How Serious are Your Allergies?

In spite of efforts to avoid exposure to allergens, you might find that your allergies continue to worsen. You may have tried staying indoors or vacuuming with a HEPA filter to no avail.

Allergies serious

(Pixabay / Counselling)

If you notice the following symptoms, your allergies may be getting out of control:

  • Dark circles around your eyes – Those “raccoon” eyes are signs of allergies that arise from congestion of the nose and sinuses. You can take antihistamines to help with your “allergic shiners,” but if they do not help, see a doctor.
  • Wheezing – Wheezing is an allergy symptom that can be irritating on its own and downright scary when it progress to asthma. You experience wheezing when your airways swell due to the release of histamine and other chemicals in the body during the course of an allergy attack. See an allergist if wheezing is a persistent problem.
  • Rash – In cold weather, you might think that your itchy skin is due to the dry weather. If your itching worsens and turns into a rash, it might be a sign of an allergic reaction. Itchy skin is one of the common symptoms of allergies. Your allergy could have been triggered by your soap or laundry detergent, rough fabrics, pollen, pet dander, and more. The itchy skin can be addressed with moisturizers, hydrocortisone cream, antihistamines, or allergy immunotherapy.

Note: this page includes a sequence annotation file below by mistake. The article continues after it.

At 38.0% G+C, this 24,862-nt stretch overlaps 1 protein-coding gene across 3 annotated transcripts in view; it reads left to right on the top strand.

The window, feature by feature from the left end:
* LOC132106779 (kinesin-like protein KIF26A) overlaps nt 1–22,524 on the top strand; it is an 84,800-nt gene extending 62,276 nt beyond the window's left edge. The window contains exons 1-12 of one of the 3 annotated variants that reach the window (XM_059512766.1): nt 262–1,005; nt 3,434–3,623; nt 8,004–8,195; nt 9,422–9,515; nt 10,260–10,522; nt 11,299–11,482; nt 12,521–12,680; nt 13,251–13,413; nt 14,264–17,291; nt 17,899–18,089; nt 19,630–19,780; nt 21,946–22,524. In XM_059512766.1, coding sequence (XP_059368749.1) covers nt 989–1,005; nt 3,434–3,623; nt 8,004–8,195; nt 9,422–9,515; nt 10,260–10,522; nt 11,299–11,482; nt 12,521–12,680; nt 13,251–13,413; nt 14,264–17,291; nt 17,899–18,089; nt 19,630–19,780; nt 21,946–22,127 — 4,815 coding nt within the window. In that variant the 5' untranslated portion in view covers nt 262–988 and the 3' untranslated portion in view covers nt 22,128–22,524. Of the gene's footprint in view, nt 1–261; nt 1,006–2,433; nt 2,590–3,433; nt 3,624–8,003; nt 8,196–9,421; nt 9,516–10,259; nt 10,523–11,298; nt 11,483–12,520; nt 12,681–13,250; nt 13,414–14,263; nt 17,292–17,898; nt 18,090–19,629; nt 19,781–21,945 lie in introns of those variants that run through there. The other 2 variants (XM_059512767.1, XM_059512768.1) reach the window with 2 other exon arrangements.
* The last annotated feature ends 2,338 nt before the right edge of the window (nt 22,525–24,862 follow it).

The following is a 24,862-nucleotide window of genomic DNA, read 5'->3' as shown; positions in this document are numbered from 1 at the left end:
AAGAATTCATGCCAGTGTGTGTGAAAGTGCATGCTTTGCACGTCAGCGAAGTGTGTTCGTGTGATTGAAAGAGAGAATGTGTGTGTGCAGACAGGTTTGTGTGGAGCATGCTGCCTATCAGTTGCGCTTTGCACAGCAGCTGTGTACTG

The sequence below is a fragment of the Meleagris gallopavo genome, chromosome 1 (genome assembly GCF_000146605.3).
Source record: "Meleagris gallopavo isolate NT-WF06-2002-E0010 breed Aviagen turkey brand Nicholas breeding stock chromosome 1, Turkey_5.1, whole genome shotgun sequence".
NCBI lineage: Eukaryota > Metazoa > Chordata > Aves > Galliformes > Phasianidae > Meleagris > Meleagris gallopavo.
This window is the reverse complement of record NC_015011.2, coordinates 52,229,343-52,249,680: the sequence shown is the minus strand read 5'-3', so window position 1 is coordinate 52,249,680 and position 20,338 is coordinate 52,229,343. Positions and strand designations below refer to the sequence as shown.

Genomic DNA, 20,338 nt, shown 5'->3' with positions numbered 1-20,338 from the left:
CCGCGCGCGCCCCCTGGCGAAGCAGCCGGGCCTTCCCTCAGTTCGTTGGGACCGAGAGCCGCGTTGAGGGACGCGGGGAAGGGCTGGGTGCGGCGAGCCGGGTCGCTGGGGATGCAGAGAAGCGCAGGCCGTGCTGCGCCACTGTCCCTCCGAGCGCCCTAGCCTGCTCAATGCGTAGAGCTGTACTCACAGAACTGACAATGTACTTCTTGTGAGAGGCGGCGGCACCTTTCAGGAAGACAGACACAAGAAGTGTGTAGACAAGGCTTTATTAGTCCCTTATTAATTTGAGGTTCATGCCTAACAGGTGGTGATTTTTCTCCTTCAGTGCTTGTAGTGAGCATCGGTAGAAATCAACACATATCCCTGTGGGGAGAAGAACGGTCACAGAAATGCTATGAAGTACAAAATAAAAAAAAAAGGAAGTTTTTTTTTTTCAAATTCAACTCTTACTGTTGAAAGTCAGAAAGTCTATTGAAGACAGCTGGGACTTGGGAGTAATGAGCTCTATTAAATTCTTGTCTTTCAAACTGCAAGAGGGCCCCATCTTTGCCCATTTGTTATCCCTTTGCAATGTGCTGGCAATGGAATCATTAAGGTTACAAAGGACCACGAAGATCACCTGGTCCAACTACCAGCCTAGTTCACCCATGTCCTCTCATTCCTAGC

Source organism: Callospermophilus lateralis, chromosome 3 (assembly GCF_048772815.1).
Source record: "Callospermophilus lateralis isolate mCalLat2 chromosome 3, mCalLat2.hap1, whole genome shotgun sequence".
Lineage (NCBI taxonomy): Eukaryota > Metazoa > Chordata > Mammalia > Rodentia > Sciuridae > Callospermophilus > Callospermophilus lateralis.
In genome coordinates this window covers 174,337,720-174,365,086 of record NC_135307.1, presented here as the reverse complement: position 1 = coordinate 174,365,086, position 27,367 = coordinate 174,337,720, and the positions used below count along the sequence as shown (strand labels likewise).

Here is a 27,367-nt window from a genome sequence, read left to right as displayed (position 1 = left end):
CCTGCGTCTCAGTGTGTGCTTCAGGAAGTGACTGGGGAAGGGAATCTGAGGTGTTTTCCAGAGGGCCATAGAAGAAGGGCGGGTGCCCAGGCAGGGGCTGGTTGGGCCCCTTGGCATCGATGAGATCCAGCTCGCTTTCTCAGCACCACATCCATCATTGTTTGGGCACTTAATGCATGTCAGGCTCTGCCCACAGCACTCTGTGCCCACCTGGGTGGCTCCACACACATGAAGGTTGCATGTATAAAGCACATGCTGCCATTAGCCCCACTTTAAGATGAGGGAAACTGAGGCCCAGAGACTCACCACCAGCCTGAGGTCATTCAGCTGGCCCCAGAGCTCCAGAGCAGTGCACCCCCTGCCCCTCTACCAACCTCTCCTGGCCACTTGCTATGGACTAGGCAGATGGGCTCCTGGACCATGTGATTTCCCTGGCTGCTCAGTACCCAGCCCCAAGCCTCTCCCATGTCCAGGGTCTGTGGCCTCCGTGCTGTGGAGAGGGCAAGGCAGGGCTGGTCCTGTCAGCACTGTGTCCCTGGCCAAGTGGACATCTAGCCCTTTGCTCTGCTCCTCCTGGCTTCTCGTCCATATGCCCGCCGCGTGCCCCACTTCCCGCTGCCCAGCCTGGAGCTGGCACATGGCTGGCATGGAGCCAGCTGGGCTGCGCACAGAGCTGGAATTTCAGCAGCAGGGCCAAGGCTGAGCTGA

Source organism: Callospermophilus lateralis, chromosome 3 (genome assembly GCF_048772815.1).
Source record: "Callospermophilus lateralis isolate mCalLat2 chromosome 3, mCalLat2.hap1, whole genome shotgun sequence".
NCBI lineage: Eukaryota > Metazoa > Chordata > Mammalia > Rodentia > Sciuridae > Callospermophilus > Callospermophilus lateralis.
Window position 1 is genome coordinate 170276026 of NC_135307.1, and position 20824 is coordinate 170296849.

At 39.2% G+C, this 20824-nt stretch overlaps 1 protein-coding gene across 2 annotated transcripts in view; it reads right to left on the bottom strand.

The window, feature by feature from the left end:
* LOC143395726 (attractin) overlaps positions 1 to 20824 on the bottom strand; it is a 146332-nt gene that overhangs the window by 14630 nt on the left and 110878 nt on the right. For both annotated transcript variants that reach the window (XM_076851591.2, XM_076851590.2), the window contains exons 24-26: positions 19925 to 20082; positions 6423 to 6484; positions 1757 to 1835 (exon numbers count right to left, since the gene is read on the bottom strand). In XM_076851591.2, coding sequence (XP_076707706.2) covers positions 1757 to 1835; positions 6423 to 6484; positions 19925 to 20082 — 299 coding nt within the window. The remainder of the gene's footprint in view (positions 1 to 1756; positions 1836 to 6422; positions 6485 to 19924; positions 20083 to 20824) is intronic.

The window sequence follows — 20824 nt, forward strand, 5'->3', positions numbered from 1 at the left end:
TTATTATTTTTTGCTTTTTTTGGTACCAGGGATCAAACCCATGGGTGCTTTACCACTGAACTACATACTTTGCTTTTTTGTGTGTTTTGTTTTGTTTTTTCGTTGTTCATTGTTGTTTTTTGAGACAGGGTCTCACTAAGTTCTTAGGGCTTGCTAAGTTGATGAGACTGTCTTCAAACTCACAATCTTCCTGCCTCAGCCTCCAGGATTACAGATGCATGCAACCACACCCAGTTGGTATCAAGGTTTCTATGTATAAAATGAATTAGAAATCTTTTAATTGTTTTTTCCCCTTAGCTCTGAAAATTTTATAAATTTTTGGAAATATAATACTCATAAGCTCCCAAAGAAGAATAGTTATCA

• Trouble paying attention – It can be tough to focus on the task at hand when your nose is dripping, your eyes are tearing, and you haven’t been sleeping well at night due to your allergic rhinitis. You may take antihistamines to stop your symptoms, but those can lead to “foggy brain.”

If your symptoms are severe enough to hurt your quality of life, or if they endure for more than a few months of the year, see an allergy doctor. Ask if you would benefit from allergy immunotherapy treatment through allergy shots or under-the-tongue allergy drops (known as sublingual immunotherapy). Medications may help in the short term, but only allergy immunotherapy can “retrain” your immune system to stop reacting to allergens in the environment once and for all.